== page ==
Employees working on the production line of carbon fiber badminton rackets at a factory in Sihong County, China’s Jiangsu Province. China on Saturday reported that factory activities fell more sharply in April as Covid-19 lockdowns halted industrial production and disrupted supply chains.
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Morgan Stanley has raised its outlook for China’s economy in 2023, forecasting a rebound in activity to come sooner and more strongly than expected.
The company raised its forecasts for the country’s gross domestic product in 2023 to 5.4% from its previous forecast of 5%, according to a research note led by the company’s Asia chief economist Chetan Ahya.
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“We had previously expected a rebound in activity from the end of Q2 23. Now we forecast an improvement in mobility from the beginning of March,” the release reads, adding that the company expects a “faster and stronger increase in mobility” in the economy from the second quarter.
The outlook upgrade comes after the company raised its recommendation rating on Chinese equities to overweight from equal weight earlier this month after renewed optimism, marking the end of a stance it had held for almost two years.
China’s government is also shifting to prioritizing economic growth, another pillar behind Morgan Stanley’s revised forecast for the country’s economic outlook.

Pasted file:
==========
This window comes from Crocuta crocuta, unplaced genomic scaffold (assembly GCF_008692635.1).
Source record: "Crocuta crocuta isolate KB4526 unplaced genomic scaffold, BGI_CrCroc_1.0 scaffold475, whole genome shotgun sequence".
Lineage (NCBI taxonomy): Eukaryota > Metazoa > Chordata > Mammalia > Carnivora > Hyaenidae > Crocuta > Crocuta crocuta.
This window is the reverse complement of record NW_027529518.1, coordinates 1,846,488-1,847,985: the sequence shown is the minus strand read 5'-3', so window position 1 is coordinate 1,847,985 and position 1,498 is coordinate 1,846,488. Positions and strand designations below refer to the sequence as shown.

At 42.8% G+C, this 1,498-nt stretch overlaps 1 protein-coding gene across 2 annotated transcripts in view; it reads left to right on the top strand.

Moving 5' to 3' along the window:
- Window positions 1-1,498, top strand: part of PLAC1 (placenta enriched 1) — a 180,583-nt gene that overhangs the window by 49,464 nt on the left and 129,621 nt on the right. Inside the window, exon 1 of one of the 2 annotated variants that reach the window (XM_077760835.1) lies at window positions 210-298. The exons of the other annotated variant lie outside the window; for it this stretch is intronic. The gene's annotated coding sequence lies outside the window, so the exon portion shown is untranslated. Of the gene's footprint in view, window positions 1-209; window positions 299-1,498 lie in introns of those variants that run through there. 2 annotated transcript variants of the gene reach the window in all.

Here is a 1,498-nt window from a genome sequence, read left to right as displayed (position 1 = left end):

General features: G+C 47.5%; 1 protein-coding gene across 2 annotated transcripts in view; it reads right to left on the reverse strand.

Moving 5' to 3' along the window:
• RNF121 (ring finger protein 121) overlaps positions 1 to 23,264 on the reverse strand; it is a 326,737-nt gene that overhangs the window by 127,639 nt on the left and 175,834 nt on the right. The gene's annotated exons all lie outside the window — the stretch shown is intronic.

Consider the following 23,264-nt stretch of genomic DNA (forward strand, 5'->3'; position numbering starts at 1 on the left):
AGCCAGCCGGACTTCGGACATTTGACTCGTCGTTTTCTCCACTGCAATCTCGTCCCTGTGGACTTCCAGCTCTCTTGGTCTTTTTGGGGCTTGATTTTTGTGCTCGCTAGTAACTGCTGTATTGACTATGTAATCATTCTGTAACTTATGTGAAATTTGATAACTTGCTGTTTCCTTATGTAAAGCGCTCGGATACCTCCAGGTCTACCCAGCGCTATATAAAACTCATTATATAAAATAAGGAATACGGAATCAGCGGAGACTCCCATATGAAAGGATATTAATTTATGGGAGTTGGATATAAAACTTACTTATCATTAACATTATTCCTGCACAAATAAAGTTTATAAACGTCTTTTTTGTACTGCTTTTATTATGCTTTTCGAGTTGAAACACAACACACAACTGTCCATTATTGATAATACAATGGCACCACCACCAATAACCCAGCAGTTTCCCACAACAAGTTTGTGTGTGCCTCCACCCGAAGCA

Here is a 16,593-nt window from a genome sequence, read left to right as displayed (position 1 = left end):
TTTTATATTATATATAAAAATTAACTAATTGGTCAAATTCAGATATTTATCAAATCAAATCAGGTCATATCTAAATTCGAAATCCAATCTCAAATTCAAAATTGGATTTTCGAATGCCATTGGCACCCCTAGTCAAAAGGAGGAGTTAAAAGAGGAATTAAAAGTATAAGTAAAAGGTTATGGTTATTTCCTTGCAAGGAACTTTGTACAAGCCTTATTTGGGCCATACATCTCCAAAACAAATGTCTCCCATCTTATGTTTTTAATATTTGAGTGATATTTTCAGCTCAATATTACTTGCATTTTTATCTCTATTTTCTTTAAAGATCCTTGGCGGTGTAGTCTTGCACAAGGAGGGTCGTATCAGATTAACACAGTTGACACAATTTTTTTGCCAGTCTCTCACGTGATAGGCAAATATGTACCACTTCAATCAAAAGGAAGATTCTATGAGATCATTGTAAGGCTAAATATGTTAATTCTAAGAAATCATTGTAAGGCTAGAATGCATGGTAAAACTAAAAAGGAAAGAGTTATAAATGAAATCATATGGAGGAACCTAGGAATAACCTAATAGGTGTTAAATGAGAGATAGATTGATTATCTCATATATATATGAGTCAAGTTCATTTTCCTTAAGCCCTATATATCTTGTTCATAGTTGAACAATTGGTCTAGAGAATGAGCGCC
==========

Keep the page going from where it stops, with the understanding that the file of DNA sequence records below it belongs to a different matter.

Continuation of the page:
“In our view, policymakers are taking concerted action to boost growth on all fronts,” the statement said. “This is the first time since 2019 that national macro policies and Covid management are geared towards supporting a growth recovery rather than acting as a drag.”
Reuters separately reported that the nation is working on a more than $143 billion stimulus package to support its semiconductor industry, which would be one of the biggest fiscal stimulus packages ever.
Morgan Stanley also sees China’s exchange rates as undervalued.
“In FX, we do not believe the market is fully pricing in the reopening of trading yet,” the release said, adding that FX traders have historically swapped their holdings of the US dollar for Chinese yuan, while onshore currency was stronger.
“With the recent CNY appreciation, they now have more incentive to convert, which will make the CNY stronger, especially ahead of the Chinese New Year when they have to pay wages and bonuses,” the economists said in the statement.
That Chinese yuan on land stood at 6.9590 against the US dollar as of Wednesday morning – below the key level of 7.0 against the greenback, making it more attractive for exporters to buy more Chinese yuan with US dollars, according to Morgan Stanley.
“This is because economic weakness will be reflected in fewer imports, which will support the CNY,” the statement said.
“Number of Risks”
One of the risks Morgan Stanley has acknowledged is a possible withdrawal of political support.
During the reopening process in China, analysts expect Covid infections to rise. A rapid rise in hospital admissions and the strain on the public health system could potentially cause officials in China to reconsider their political stance.
“An earlier-than-expected withdrawal of policy support — such as a sharp contraction in infrastructure spending, monetary tightening or tightening regulatory policies — could dampen sentiment and weaken growth,” it said.
According to the report, further easing of restrictions is likely to result in a significant increase in Covid cases, although the company predicted the impact of the surge would be short-lived.
Another area of uncertainty surrounding Morgan Stanley’s growth prospects is geopolitics.
“The much earlier resurgence of geopolitical tensions could also trigger a rise in China’s equity risk premium,” the statement said.